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Texas Immigrants Convicted of a Misdemeanor Should Consult an Attorney Prior to Applying for DACA

Young man being arrestedThis is the next post in our series discussing what undocumented Texas residents need to know about recent immigration reform. Our last discussion analyzed whether one should apply for the DACA or DAPA if they are currently pursuing other forms of relief. In this article we will discuss whether one is eligible for DACA or DAPA when they have a criminal record.

Texas immigrants convicted of a felony or serious misdemeanor are ineligible for DACA and DAPA

The DACA and DAPA require that a person not have a felony or “significant misdemeanor” on their record. “Significant” in general terms means that anyone who was sentenced to custody for more than 90 days should likely consult with an attorney prior to applying. The list of misdemeanors that will likely render a person ineligible may include domestic violence incidents, burglary, sexual abuse cases, unlawful possession of a firearm, drug related offenses, or DUI. If you have been convicted of any of the above offenses then you are not eligible for DACA relief and should not apply. This is true for DUI’s even if you did not spend 90 days in jail. For those who were charged for juvenile offenses, or who have had a conviction expunged from their record, USCIS will review such cases on an individual basis. If you fall into this category then it is important to speak to an immigration attorney prior to applying in order to assess your level of eligibility.

Texas immigrants who have been arrested, or charged but not convicted of a crime, remain eligible for relief but may need to provide documentation of the incident. In your application you will likely need a certified copy of the Court docket to prove what happened and verify that you were not convicted of the crime.  For those who were charged with something “insignificant” (such as disorderly conduct, petty theft, prostitution, or vandalism) there will be a requirement of submitting Court documents proving that you were not sentenced to more than 90 days in jail and that the crime was not violent in nature. However, anyone who has three misdemeanor convictions on their record are automatically ineligible for DACA even if the crimes are “insignificant.”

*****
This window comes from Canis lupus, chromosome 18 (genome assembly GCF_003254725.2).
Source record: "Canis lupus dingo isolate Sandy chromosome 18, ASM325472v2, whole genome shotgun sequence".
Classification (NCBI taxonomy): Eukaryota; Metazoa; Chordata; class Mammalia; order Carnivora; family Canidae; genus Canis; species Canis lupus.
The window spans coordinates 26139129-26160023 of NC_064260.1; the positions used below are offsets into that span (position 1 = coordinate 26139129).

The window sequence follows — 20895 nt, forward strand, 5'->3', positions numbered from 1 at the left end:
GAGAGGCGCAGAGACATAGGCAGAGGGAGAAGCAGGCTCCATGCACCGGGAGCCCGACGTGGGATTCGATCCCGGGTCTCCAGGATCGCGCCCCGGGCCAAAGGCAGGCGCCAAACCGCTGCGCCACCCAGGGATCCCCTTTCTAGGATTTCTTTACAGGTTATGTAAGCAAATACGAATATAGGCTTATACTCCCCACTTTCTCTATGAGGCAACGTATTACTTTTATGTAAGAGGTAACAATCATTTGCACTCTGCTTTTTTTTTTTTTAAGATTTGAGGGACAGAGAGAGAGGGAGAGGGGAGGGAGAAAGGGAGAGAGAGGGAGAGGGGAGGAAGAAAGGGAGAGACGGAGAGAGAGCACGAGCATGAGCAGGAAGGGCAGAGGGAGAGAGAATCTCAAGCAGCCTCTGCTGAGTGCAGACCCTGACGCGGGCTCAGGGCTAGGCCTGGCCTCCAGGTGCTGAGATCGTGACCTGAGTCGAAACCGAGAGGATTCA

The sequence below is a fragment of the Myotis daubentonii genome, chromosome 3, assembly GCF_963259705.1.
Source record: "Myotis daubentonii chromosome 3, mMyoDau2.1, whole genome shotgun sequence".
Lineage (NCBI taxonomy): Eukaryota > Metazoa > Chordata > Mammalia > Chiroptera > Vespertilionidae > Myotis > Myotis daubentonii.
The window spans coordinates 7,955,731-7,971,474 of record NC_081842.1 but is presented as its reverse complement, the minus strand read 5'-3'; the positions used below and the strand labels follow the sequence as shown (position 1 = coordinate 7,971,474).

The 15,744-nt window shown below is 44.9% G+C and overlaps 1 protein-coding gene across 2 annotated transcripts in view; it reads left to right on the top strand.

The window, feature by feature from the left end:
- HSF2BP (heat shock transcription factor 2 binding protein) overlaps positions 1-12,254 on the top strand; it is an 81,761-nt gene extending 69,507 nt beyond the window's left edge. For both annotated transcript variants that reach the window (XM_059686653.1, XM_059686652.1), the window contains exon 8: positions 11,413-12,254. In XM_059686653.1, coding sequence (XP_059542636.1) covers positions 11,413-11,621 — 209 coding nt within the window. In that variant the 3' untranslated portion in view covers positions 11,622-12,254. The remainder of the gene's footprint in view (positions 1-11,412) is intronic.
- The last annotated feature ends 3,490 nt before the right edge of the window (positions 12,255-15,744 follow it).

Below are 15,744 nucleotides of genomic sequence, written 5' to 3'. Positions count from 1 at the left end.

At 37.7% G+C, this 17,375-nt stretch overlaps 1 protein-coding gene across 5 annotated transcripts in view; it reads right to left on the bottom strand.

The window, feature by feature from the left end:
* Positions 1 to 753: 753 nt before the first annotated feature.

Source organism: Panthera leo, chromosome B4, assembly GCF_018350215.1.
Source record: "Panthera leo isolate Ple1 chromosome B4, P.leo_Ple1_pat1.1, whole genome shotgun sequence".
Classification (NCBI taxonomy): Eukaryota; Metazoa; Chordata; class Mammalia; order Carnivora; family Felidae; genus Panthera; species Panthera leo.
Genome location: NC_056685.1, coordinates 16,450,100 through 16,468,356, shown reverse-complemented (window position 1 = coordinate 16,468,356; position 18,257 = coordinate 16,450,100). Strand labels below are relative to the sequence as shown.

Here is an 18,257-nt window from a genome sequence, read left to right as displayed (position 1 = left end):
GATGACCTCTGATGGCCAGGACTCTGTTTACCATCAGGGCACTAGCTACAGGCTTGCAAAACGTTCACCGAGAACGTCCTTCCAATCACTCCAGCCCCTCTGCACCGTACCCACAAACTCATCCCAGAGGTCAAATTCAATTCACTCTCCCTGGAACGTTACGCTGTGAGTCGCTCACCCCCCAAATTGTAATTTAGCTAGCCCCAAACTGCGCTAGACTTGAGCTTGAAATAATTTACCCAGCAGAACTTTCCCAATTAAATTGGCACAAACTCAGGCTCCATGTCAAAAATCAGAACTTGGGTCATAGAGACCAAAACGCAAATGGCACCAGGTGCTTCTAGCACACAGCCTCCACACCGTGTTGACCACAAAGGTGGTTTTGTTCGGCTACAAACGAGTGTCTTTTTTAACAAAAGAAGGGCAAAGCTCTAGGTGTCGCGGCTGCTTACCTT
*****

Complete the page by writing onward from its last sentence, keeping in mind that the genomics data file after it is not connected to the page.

Consult with an Austin immigration lawyer if you are unsure as to whether your DACA application will be approved

The largest hesitation for those with a minor criminal record in applying for DACA is the fear that USCIS will report their information to ICE. This fear is unfounded for the most part. Those who believe they have a chance at being accepted should try. USCIS has plainly stated that they will only release information to ICE due to issues of fraud or national security. While USCIS will always reserve their right to broaden their criteria in the wake of an unforeseen event, it is not their intention to use DACA applications as a way to find new immigrants to deport. With that said, if a person is clearly ineligible and has a violent or drug related conviction on their record it is useless to apply and would only be taking an unnecessary chance.

If you have a minor misdemeanor crime on your record then you may be eligible to apply for DACA but should have an attorney assist you with your application. Contact our Austin immigration lawyers today. We service all of Travis County, Texas.

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